It updates information automatically every fraction of a second and runs on a yearly, monthly, weekly or daily basis covering not just time anywhere in the world but also things like births, deaths ( + cause ) , cereal crops grown, cars and bicycle built, no of spam mails sent worldwide, Nigerian scam mails (an interesting one to include) crimes and types of in the US etc etc etc
Once you have exhausted all of the buttons on the front page make a click just to the right of the arrow bottom left and a new page opens with further icons along the top.
Clicking on ALL APPS opens a whole raft of more specific ones including on page 3 a page for the number of deaths in the Holocaust  by this date in October in 1944.
An interesting, and very telling and sad one is to compare the number of deaths from war since Jan 1st 2010 with the number of abortions and suicides
Glancing just now I could see
WAR                  146,000
DROWNING     309,000
SUICIDE           674,000
ABORTION       33million 200,000 " 


My friends 15 year old daughter has had enough of the aggressively sexualised images that clothing companies use to market their brand at her and her friends. 
Jack Wills have attracted some controversy in the past over their use of partial nudity ( and smoking, although personally that's the least of my worries) in their seasonal "handbooks". 
They have rather cynically found a way around this by requiring customers to be 18 or over to be able to sign up to recieve the handbook. Of course this in no way means that the handbook won't find it's way into the hands of fashion conscious, cool hunting young tweens and in fact  increases it's allure for them.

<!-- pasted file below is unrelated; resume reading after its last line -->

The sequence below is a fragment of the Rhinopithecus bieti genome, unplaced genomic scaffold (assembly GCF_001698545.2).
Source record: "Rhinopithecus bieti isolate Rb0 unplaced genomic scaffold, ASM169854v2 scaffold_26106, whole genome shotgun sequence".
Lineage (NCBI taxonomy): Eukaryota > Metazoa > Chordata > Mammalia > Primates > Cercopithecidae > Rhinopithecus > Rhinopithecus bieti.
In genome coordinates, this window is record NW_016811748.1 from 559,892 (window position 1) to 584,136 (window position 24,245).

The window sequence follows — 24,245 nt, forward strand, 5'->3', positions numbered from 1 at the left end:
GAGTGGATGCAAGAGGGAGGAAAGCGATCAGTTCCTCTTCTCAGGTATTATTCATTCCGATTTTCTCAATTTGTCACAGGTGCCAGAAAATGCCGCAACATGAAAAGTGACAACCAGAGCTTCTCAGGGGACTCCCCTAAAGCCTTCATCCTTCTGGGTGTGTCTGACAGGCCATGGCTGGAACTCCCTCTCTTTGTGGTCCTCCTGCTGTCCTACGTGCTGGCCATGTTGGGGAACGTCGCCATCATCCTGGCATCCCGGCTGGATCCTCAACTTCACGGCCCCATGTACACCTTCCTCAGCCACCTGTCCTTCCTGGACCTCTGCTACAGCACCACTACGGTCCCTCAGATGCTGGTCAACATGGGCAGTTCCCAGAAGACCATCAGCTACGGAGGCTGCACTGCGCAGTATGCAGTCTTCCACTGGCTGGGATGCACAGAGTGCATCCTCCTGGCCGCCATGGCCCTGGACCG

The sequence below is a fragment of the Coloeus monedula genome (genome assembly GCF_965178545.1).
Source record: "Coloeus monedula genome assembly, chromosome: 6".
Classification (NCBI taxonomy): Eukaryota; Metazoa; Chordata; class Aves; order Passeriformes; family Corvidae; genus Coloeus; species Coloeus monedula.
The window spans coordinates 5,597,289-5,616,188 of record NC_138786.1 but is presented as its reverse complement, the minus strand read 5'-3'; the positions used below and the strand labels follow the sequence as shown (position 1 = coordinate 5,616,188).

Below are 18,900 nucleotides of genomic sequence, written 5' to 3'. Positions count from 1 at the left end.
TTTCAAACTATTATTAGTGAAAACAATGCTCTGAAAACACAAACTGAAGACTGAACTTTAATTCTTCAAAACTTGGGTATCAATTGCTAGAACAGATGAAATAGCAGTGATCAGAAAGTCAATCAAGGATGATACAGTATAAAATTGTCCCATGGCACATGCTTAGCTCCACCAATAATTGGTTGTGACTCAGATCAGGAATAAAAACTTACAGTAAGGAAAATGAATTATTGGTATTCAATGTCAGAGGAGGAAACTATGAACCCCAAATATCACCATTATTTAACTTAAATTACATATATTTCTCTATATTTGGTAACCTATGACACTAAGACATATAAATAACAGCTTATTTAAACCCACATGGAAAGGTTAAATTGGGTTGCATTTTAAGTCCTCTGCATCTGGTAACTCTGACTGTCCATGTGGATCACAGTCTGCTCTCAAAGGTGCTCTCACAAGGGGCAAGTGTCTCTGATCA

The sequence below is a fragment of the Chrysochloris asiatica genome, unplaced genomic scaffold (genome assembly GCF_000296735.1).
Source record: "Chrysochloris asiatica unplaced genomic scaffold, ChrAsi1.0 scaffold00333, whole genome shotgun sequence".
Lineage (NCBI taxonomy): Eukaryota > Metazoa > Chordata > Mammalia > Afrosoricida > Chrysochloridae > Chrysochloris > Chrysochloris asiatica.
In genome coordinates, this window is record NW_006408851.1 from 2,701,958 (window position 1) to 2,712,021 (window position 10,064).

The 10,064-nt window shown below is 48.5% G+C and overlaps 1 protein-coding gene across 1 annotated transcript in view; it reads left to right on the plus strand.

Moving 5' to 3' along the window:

This makes them cynically manipulative gits in my opinion.
Here's Veronicas letter:

Dear Sir/Madam
      Honestly, I have so far been a fond buyer of your “fabulously British” clothes. Yet receiving the termly handbook brings me to a dilemma as to whether I should continue to support your stores. The advertisements you produce, especially in this Autumn Handbook 2010, seems far too shallow for the expensive smart clothing you produce. Is it really necessary for you to publish such explicit and Graphic imagery of two almost nude youths in bed or two young women passionately kissing? I personally do not give these images any artistic merit as these images are close to pornographic, involving as they do, highly sexualised scenes. You should consider that young girls read these handbooks.
I wonder what your intention is in encouraging young girls to see such sexualised images; and this at a time where paedophilia seems to be the worst of all crimes. Your implicit claim that these images are “Fabulously British” and something to aspire to is offensive to the patriots!
     I would be more likely to purchase from Jack Wills again if I were not concerned that I might be supporting such cheap and shallow minded imagery.
    Yours Faithfully

Good for her!

Two very good articles on contraception this week in the blogosphere.